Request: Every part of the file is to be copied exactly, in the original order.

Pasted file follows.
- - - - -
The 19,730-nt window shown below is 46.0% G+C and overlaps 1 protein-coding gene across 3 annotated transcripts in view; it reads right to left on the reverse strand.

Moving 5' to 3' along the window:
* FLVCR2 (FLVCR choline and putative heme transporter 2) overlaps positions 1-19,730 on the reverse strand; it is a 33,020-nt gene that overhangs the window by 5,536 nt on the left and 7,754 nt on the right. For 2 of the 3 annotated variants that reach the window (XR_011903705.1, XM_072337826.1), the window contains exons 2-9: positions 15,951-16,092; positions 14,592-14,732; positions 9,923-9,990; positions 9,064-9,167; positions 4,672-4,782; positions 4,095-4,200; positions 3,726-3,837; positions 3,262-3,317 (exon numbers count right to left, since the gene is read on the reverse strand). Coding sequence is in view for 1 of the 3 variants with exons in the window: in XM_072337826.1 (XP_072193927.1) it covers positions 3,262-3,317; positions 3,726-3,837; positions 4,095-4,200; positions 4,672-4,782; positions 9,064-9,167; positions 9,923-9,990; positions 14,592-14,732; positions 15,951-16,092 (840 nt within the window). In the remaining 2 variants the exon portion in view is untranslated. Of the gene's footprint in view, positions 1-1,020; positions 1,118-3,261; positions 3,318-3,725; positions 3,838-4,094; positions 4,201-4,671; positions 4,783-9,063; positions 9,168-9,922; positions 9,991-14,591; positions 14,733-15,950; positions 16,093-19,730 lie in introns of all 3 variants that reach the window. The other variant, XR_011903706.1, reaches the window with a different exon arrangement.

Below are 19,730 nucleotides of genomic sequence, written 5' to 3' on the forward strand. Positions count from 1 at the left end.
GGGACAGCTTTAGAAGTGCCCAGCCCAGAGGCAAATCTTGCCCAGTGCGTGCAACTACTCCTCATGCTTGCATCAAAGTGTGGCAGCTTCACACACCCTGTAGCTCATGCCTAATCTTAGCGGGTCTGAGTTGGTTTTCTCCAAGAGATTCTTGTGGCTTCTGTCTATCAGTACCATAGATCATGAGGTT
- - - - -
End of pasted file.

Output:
The 19,730-nt window shown below is 46.0% G+C and overlaps 1 protein-coding gene across 3 annotated transcripts in view; it reads right to left on the reverse strand.

Moving 5' to 3' along the window:
* FLVCR2 (FLVCR choline and putative heme transporter 2) overlaps positions 1-19,730 on the reverse strand; it is a 33,020-nt gene that overhangs the window by 5,536 nt on the left and 7,754 nt on the right. For 2 of the 3 annotated variants that reach the window (XR_011903705.1, XM_072337826.1), the window contains exons 2-9: positions 15,951-16,092; positions 14,592-14,732; positions 9,923-9,990; positions 9,064-9,167; positions 4,672-4,782; positions 4,095-4,200; positions 3,726-3,837; positions 3,262-3,317 (exon numbers count right to left, since the gene is read on the reverse strand). Coding sequence is in view for 1 of the 3 variants with exons in the window: in XM_072337826.1 (XP_072193927.1) it covers positions 3,262-3,317; positions 3,726-3,837; positions 4,095-4,200; positions 4,672-4,782; positions 9,064-9,167; positions 9,923-9,990; positions 14,592-14,732; positions 15,951-16,092 (840 nt within the window). In the remaining 2 variants the exon portion in view is untranslated. Of the gene's footprint in view, positions 1-1,020; positions 1,118-3,261; positions 3,318-3,725; positions 3,838-4,094; positions 4,201-4,671; positions 4,783-9,063; positions 9,168-9,922; positions 9,991-14,591; positions 14,733-15,950; positions 16,093-19,730 lie in introns of all 3 variants that reach the window. The other variant, XR_011903706.1, reaches the window with a different exon arrangement.

Below are 19,730 nucleotides of genomic sequence, written 5' to 3' on the forward strand. Positions count from 1 at the left end.
GGGACAGCTTTAGAAGTGCCCAGCCCAGAGGCAAATCTTGCCCAGTGCGTGCAACTACTCCTCATGCTTGCATCAAAGTGTGGCAGCTTCACACACCCTGTAGCTCATGCCTAATCTTAGCGGGTCTGAGTTGGTTTTCTCCAAGAGATTCTTGTGGCTTCTGTCTATCAGTACCATAGATCATGAGGTT